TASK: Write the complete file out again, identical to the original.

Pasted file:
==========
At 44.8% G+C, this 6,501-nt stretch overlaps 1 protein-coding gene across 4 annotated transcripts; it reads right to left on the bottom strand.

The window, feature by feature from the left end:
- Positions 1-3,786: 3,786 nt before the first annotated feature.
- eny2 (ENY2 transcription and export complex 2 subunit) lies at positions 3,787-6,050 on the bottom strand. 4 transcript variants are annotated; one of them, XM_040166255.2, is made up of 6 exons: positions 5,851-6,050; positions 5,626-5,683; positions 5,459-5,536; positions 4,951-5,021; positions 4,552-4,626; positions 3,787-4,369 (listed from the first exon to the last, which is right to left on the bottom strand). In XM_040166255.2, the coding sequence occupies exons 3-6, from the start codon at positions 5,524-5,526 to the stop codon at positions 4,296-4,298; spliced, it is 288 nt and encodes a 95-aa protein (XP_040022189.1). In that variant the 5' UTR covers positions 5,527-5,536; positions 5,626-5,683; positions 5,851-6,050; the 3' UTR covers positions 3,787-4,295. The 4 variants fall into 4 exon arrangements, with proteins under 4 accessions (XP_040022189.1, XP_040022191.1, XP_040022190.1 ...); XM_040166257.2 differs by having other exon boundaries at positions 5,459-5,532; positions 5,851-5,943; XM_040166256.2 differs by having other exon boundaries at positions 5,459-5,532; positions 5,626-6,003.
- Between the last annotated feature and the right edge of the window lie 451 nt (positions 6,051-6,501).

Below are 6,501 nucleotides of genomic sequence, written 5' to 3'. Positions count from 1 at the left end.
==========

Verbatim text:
At 44.8% G+C, this 6,501-nt stretch overlaps 1 protein-coding gene across 4 annotated transcripts; it reads right to left on the bottom strand.

The window, feature by feature from the left end:
- Positions 1-3,786: 3,786 nt before the first annotated feature.
- eny2 (ENY2 transcription and export complex 2 subunit) lies at positions 3,787-6,050 on the bottom strand. 4 transcript variants are annotated; one of them, XM_040166255.2, is made up of 6 exons: positions 5,851-6,050; positions 5,626-5,683; positions 5,459-5,536; positions 4,951-5,021; positions 4,552-4,626; positions 3,787-4,369 (listed from the first exon to the last, which is right to left on the bottom strand). In XM_040166255.2, the coding sequence occupies exons 3-6, from the start codon at positions 5,524-5,526 to the stop codon at positions 4,296-4,298; spliced, it is 288 nt and encodes a 95-aa protein (XP_040022189.1). In that variant the 5' UTR covers positions 5,527-5,536; positions 5,626-5,683; positions 5,851-6,050; the 3' UTR covers positions 3,787-4,295. The 4 variants fall into 4 exon arrangements, with proteins under 4 accessions (XP_040022189.1, XP_040022191.1, XP_040022190.1 ...); XM_040166257.2 differs by having other exon boundaries at positions 5,459-5,532; positions 5,851-5,943; XM_040166256.2 differs by having other exon boundaries at positions 5,459-5,532; positions 5,626-6,003.
- Between the last annotated feature and the right edge of the window lie 451 nt (positions 6,051-6,501).

Below are 6,501 nucleotides of genomic sequence, written 5' to 3'. Positions count from 1 at the left end.